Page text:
From the Wall Street Journal.
From the Wall Street Journal.
Encouraging, but would stemming the tide be more accurate? I’m sorry if my response is more guarded.
For some reason I got this picture in my mind of George W. Bush and “Mission Accomplished” (which was better than Charlie Sheehan and his “winning”).
Let’s pray for more vocations of all types.
Good! i am still in high school but i want to be a priest with all my heart soul and mind and i am finding other potential candidates, including my brother! i want to celebrate the mass in the latin form too, be more traditional, and wear the cassock, you know… Pray for me and my brother’s vocation please and for me to have more faith!
The Article is flawed on facts.
Boston’s Cardinal Sean Patrick O’Malley recently told the National Catholic Register that when he arrived in 2003 to lead that archdiocese he was advised to close the seminary. Now there are 70 men in Boston studying to be priests, and the seminary has had to turn away candidates for lack of space.
This is because St. John’s Seminary in Brighten MA, is now a regional seminary for all of New England, where it was originally the seminary for the Archdioceses of Boston.
In other words, seminaries elsewhere in New England, closed and those dioceses now send seminarian candidates to St. Johns in Boston.
Also, when Cardinal O’Malley arrived in 2003, the Seminary was the center of the sexual abuse by priest in the Archdiocese. It had a gay culture and it was advised to shut it down because of the stigma attached to it.
My guess the same is true in the rest of the nation. There isn’t an increase in men seeking the priesthood, based on seminary numbers.
BTW, the article is rather old.
:rotfl: the same thought ran through my mind when I saw the title of this thread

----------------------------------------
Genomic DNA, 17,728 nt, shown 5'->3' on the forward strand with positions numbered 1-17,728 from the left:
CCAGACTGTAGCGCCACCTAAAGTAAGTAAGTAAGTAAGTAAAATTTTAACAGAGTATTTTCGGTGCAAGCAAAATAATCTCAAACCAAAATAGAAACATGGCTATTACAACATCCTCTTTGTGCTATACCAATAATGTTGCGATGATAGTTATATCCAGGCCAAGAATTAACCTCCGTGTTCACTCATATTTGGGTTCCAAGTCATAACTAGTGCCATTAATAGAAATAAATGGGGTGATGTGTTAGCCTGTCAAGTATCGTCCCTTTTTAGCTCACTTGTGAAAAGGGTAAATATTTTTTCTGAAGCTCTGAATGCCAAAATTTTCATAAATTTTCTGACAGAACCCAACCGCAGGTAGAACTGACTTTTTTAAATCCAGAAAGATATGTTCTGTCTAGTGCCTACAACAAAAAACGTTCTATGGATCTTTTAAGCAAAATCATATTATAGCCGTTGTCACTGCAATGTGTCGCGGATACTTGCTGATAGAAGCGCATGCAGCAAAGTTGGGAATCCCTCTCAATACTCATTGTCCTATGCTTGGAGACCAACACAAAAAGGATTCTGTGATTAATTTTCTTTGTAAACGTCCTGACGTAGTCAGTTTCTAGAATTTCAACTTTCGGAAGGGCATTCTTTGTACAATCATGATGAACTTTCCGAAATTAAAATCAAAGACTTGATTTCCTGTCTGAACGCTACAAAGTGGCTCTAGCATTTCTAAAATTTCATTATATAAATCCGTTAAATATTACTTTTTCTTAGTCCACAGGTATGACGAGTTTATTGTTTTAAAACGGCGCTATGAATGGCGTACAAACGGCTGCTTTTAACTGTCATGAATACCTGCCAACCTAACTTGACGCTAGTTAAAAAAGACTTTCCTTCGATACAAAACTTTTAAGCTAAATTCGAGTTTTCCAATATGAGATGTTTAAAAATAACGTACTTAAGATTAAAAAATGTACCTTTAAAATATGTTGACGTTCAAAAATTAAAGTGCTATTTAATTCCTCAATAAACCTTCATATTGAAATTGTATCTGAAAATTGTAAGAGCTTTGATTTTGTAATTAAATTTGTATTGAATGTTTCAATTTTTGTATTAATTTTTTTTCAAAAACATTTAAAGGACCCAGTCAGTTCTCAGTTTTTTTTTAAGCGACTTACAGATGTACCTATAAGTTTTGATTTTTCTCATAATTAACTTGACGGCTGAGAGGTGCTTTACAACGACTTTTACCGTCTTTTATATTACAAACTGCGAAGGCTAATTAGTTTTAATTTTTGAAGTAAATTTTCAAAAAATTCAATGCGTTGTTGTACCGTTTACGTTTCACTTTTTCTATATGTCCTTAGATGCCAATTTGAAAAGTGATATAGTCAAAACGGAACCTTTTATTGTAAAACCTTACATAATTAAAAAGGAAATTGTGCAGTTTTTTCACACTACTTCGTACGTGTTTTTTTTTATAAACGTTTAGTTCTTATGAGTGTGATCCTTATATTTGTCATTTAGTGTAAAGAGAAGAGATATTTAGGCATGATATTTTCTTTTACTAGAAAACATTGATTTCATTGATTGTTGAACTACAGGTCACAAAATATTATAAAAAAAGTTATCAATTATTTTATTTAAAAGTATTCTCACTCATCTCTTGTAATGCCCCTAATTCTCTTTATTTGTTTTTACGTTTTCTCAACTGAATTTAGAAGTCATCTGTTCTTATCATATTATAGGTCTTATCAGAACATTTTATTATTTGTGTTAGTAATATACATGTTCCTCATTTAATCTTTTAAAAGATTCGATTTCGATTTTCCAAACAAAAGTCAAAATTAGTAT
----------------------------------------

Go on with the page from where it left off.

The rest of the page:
The Church is winning, not just one particular group.
BTW - a slightly dated article, but relevant nonetheless. I truly do hate to be cynical, but vocations often increase in times of socio-economic instability. While I do think that the Church, increasingly and effectively preaching a message of continuity of faith and tradition, is having a positive effect, one must consider that some of this is due to the world around us. The good news is that it does to an extent reflect a rejection of the worldly, and represents as the article states a bit of a countercultural movement in favor of the Church. A long time coming …
This is certainly good to know. Maybe we will see a revival of traditional morality and religion during my life time. Somehow I doubt it but its always possible.
lalalalalalalalalalalalaaa We’ve discussed this article before.
Yes, nicely put. The Church isn’t about the Hatfields vs. the McCoys, as much as some Traditionalists would like to see it so.
Great article. Thanks for posting it, Ed.
I beg to differ. I have a young friend who is going to be a nun. She says that the young people are all turning to the tradition and she has many young friends that want to be priests and nuns. She told me that when they become nuns they are going to walk all over the city in the long traditional habits to give witness to the people:) I can’t wait!
From the article:
The number of American Catholics has grown to 77.7 million, up from 50 million in 1980
I note the article is not speaking of traditional catholicism the way it is used here at CAF, but means rather a faithful and orthodox catholicism.
Fair enough, although I did try to be balanced in bringing out that point. No one doubts the sincerity of God’s calling and those who accept it. Indeed, many are called, yet few are chosen. The chosen ones accept after periods of discernment that are both spiritual and temporal, as one must decided (to quote a Byzantine Hymn) to “set aside all earthly cares” in order to fully commit to a vocation. For some, it is easier than others. Not everyone is born a saint, with an innate disposition to focus of love of God first and foremost. Even monastics will tell you that they strive over a lifetime to achieve that level of inner peace and connection to our Lord.
We’ll have to wait to see if that young woman’s expectation comes true. Right now, I don’t think it will.
The only nuns I know who wear traditional habits are cloistered.
So if your friend becomes a nun wearing a traditional habit, she’ll more than likely rarely see the sites of a city away from her cloister.
In the media sphere, traditional Catholics are basically those who don’t act like mainstream protestants.
That’s probably an issue of your location. Nuns/sisters (someone posted elsewhere that “nun” refers to cloistered, “sister” non-cloistered?) in traditional habits are definitely on the increase. The Dominicans Oprah featured on her shoe are not cloistered, and a friend from my parish joined a non-cloistered Fransiscan order that wears traditional habits.
Out priest (and two priests ago, and a local priest in Oregon who is now assigned to Rome) often wear cassocks and occasionally berettas (sp?).